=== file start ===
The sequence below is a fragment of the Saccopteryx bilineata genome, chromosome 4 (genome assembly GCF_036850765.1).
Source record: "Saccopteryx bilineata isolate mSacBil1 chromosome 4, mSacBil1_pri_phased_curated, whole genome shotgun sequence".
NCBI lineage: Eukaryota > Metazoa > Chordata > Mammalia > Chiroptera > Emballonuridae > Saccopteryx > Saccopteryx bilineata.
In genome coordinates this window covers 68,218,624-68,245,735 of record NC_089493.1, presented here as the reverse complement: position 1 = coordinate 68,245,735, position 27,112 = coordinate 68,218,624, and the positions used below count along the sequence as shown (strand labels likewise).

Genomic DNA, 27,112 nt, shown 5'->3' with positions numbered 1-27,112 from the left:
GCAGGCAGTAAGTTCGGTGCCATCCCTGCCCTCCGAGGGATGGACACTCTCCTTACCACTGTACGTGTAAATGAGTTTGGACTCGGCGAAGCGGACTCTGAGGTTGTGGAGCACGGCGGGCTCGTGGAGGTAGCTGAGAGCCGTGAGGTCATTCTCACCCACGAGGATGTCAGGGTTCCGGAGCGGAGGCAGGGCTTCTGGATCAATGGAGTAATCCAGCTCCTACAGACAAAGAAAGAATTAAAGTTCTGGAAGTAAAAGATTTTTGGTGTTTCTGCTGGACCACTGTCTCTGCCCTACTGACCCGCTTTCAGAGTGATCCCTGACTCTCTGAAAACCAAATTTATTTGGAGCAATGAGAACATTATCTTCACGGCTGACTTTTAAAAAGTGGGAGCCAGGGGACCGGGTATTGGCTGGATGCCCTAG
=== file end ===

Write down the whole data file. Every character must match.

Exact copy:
The sequence below is a fragment of the Saccopteryx bilineata genome, chromosome 4 (genome assembly GCF_036850765.1).
Source record: "Saccopteryx bilineata isolate mSacBil1 chromosome 4, mSacBil1_pri_phased_curated, whole genome shotgun sequence".
NCBI lineage: Eukaryota > Metazoa > Chordata > Mammalia > Chiroptera > Emballonuridae > Saccopteryx > Saccopteryx bilineata.
In genome coordinates this window covers 68,218,624-68,245,735 of record NC_089493.1, presented here as the reverse complement: position 1 = coordinate 68,245,735, position 27,112 = coordinate 68,218,624, and the positions used below count along the sequence as shown (strand labels likewise).

Genomic DNA, 27,112 nt, shown 5'->3' with positions numbered 1-27,112 from the left:
GCAGGCAGTAAGTTCGGTGCCATCCCTGCCCTCCGAGGGATGGACACTCTCCTTACCACTGTACGTGTAAATGAGTTTGGACTCGGCGAAGCGGACTCTGAGGTTGTGGAGCACGGCGGGCTCGTGGAGGTAGCTGAGAGCCGTGAGGTCATTCTCACCCACGAGGATGTCAGGGTTCCGGAGCGGAGGCAGGGCTTCTGGATCAATGGAGTAATCCAGCTCCTACAGACAAAGAAAGAATTAAAGTTCTGGAAGTAAAAGATTTTTGGTGTTTCTGCTGGACCACTGTCTCTGCCCTACTGACCCGCTTTCAGAGTGATCCCTGACTCTCTGAAAACCAAATTTATTTGGAGCAATGAGAACATTATCTTCACGGCTGACTTTTAAAAAGTGGGAGCCAGGGGACCGGGTATTGGCTGGATGCCCTAG